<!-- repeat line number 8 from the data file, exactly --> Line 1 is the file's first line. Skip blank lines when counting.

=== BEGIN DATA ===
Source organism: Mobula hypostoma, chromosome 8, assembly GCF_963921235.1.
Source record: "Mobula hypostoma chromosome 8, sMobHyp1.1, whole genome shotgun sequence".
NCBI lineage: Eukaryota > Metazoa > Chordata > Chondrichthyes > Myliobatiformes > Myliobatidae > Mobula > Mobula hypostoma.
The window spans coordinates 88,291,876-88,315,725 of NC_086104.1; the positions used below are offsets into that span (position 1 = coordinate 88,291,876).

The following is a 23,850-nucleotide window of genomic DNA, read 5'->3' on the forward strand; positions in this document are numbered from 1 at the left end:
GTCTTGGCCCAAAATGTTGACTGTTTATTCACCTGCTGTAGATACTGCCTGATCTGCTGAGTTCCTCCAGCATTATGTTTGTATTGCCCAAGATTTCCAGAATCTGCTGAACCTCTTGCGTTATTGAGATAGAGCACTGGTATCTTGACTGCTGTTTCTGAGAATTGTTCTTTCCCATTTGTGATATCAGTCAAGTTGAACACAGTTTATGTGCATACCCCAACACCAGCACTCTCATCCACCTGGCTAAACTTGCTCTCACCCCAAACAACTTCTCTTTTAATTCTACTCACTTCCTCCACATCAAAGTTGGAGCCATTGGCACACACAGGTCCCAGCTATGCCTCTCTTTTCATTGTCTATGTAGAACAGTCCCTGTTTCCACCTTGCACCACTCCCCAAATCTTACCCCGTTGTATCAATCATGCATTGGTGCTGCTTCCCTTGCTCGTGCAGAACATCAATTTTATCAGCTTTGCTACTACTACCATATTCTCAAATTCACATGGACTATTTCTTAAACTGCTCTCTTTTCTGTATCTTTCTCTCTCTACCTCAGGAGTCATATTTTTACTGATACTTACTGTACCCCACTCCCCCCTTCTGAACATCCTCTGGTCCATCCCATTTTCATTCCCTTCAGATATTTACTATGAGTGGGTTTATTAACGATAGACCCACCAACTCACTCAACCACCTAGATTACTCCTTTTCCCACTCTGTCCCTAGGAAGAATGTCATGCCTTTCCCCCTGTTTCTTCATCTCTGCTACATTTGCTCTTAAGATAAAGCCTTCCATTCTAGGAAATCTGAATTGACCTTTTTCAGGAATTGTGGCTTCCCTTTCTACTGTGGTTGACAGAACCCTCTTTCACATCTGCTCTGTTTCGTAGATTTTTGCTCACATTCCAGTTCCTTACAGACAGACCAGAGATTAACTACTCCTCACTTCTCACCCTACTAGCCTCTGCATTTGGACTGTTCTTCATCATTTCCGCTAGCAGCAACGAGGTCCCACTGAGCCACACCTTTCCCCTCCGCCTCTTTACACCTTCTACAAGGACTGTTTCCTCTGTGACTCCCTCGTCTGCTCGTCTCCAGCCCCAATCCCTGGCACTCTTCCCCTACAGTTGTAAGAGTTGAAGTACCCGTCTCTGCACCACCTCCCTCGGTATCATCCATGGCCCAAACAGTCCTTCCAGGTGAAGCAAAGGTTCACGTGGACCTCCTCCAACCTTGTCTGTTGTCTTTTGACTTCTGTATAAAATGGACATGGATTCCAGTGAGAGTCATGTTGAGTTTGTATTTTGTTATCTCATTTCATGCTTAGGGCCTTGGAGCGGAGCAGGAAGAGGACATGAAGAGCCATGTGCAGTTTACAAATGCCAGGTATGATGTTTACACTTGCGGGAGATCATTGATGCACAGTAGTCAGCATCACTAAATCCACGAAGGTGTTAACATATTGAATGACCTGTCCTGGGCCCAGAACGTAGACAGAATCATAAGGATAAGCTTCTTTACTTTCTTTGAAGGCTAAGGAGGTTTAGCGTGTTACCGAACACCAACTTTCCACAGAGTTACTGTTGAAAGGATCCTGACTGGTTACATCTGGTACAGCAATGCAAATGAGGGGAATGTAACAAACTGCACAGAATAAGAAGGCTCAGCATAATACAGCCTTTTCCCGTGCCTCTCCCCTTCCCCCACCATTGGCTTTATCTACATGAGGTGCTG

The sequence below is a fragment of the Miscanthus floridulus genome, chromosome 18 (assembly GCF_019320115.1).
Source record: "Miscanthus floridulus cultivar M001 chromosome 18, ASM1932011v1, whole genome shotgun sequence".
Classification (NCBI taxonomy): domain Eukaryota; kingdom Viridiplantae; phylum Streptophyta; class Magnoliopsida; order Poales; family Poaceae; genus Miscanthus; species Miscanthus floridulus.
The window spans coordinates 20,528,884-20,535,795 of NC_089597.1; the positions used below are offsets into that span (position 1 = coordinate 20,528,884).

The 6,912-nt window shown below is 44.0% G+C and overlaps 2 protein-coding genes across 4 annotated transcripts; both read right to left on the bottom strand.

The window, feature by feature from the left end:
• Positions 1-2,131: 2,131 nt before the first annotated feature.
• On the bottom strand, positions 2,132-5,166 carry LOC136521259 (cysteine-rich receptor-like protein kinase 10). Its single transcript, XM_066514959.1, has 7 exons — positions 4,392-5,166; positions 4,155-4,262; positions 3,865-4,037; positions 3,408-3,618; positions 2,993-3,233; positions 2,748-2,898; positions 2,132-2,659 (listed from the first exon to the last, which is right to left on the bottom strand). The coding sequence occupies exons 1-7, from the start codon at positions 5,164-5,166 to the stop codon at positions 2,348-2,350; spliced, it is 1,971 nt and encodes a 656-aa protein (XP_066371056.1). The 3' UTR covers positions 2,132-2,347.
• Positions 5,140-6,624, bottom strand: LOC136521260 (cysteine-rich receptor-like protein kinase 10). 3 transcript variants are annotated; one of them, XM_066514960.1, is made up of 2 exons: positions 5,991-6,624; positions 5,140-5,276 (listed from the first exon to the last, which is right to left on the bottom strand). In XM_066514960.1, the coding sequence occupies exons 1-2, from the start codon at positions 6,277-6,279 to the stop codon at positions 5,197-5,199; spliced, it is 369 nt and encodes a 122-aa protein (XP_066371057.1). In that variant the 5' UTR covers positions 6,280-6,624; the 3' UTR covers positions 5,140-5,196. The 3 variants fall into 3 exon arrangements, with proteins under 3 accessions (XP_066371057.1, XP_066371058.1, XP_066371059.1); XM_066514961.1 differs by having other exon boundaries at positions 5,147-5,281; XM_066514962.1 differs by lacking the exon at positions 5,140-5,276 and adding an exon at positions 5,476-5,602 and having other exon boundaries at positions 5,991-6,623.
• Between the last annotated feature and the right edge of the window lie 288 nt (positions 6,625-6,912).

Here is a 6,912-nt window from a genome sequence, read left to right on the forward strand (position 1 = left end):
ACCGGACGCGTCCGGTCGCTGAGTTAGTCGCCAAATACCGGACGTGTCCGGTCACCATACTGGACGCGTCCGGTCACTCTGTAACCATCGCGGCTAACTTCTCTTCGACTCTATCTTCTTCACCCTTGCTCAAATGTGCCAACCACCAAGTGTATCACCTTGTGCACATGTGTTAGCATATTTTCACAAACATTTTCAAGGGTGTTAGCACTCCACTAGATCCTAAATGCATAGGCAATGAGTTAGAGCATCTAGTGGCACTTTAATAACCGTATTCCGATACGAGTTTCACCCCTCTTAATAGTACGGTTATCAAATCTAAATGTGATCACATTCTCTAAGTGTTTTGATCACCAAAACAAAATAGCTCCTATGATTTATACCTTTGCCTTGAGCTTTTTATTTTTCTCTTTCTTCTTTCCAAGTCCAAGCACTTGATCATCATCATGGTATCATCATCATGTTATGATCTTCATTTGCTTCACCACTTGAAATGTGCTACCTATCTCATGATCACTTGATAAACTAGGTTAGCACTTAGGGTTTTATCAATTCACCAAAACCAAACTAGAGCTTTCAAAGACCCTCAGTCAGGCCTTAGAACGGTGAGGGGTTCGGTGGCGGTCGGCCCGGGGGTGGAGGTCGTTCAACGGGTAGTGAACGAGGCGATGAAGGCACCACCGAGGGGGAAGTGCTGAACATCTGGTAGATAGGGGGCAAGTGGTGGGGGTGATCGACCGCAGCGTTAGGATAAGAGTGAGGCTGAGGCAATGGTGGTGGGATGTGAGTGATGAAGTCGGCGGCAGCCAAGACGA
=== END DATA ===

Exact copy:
Source record: "Miscanthus floridulus cultivar M001 chromosome 18, ASM1932011v1, whole genome shotgun sequence".